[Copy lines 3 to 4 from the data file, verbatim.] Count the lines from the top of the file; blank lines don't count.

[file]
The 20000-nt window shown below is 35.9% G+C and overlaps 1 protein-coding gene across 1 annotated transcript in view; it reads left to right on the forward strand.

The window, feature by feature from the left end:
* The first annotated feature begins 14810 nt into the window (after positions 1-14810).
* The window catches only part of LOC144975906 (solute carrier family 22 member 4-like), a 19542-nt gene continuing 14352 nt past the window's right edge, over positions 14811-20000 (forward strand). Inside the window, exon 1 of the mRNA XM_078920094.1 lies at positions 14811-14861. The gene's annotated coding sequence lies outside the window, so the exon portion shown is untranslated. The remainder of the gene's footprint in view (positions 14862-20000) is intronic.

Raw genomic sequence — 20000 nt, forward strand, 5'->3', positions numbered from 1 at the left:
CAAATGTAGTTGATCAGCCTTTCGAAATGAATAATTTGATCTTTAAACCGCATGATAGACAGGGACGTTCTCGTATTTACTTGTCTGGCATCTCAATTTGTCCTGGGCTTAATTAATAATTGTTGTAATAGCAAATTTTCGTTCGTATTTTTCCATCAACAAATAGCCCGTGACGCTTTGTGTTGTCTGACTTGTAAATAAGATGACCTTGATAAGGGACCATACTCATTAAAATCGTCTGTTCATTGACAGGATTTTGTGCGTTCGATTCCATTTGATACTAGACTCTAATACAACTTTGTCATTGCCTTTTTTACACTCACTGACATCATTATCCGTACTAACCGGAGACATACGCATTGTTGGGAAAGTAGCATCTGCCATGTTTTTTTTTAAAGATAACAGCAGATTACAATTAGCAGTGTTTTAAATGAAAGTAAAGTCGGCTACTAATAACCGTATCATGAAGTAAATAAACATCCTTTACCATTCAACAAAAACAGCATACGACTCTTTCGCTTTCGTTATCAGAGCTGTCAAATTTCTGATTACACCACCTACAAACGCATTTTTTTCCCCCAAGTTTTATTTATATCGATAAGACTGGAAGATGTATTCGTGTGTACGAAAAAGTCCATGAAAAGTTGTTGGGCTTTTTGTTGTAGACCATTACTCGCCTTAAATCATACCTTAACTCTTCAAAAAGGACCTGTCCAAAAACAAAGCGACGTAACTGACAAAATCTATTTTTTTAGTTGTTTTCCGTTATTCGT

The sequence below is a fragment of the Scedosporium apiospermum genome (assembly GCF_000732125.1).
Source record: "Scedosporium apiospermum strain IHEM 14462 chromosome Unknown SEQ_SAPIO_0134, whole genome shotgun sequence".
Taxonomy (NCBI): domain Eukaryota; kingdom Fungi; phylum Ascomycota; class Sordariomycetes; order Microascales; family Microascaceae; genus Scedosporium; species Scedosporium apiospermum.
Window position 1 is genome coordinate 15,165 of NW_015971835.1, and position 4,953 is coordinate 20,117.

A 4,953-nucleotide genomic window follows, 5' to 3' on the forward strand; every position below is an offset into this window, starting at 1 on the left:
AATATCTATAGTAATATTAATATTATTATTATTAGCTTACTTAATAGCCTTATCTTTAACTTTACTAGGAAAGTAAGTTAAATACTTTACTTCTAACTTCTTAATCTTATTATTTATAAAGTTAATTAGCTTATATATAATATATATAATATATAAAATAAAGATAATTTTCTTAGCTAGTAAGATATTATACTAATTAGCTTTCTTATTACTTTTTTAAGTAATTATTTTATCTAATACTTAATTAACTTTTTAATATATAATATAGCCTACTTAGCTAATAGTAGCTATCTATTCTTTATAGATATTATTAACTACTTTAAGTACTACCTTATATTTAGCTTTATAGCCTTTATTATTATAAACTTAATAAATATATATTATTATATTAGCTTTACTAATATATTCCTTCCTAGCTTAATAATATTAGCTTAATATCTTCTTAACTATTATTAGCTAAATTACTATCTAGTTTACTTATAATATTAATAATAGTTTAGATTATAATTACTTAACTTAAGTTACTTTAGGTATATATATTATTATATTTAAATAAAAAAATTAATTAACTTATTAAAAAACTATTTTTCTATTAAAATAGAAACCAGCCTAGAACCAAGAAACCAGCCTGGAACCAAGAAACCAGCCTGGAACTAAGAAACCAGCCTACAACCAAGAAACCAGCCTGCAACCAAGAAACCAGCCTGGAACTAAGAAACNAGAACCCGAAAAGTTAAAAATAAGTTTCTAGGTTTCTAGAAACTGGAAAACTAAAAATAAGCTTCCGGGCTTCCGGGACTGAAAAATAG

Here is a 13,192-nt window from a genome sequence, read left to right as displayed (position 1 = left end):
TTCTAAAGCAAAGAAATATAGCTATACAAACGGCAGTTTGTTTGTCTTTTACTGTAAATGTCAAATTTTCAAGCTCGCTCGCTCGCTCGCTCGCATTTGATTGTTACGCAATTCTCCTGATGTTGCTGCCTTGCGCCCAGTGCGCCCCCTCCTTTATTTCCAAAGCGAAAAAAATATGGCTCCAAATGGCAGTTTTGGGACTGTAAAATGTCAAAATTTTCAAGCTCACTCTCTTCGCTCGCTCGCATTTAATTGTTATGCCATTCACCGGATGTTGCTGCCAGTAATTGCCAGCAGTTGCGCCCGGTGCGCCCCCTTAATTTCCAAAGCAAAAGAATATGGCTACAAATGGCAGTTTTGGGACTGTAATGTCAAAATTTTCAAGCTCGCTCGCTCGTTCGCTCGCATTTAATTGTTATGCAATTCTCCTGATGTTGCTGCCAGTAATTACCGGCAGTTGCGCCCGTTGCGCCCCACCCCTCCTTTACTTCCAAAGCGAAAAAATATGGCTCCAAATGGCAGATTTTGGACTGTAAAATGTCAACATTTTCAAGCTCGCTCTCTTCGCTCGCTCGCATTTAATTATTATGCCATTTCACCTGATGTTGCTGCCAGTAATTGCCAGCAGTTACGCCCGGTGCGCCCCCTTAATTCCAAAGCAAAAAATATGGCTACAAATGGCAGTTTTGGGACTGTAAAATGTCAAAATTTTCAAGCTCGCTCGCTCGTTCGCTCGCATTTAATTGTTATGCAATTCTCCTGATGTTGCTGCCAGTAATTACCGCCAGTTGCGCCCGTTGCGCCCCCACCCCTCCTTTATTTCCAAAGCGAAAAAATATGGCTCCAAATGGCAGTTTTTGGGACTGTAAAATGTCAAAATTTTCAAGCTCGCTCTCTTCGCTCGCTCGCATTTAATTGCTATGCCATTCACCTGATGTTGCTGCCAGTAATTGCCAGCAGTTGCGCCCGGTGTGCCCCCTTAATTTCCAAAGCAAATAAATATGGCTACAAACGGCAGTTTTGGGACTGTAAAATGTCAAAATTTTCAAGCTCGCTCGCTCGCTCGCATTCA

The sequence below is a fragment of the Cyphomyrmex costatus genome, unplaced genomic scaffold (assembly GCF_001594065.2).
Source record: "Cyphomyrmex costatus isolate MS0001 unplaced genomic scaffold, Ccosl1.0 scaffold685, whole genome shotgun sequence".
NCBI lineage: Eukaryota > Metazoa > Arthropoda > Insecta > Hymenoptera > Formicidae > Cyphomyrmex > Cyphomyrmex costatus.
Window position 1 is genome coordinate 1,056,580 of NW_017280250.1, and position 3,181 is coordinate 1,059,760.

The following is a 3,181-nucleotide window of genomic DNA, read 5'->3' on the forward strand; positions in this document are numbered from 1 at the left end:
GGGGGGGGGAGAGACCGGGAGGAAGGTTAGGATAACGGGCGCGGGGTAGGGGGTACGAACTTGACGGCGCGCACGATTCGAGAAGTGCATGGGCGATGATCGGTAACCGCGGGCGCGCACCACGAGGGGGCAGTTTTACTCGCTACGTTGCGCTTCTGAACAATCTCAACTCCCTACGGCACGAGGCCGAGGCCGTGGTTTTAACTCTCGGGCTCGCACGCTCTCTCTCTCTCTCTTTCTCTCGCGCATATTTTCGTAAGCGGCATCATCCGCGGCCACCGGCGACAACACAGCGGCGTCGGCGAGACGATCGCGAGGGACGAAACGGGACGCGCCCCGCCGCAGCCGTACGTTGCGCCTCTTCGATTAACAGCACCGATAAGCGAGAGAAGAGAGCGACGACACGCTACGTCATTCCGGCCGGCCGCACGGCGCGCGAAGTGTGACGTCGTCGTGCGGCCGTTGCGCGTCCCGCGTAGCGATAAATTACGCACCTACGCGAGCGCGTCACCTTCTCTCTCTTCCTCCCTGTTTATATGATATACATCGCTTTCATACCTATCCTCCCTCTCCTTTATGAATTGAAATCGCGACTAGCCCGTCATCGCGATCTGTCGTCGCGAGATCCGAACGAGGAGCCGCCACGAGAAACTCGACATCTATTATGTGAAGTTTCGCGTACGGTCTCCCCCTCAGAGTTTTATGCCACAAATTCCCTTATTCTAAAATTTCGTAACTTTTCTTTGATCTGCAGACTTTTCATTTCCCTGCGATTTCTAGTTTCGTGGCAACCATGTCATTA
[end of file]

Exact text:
* The first annotated feature begins 14810 nt into the window (after positions 1-14810).
* The window catches only part of LOC144975906 (solute carrier family 22 member 4-like), a 19542-nt gene continuing 14352 nt past the window's right edge, over positions 14811-20000 (forward strand). Inside the window, exon 1 of the mRNA XM_078920094.1 lies at positions 14811-14861. The gene's annotated coding sequence lies outside the window, so the exon portion shown is untranslated. The remainder of the gene's footprint in view (positions 14862-20000) is intronic.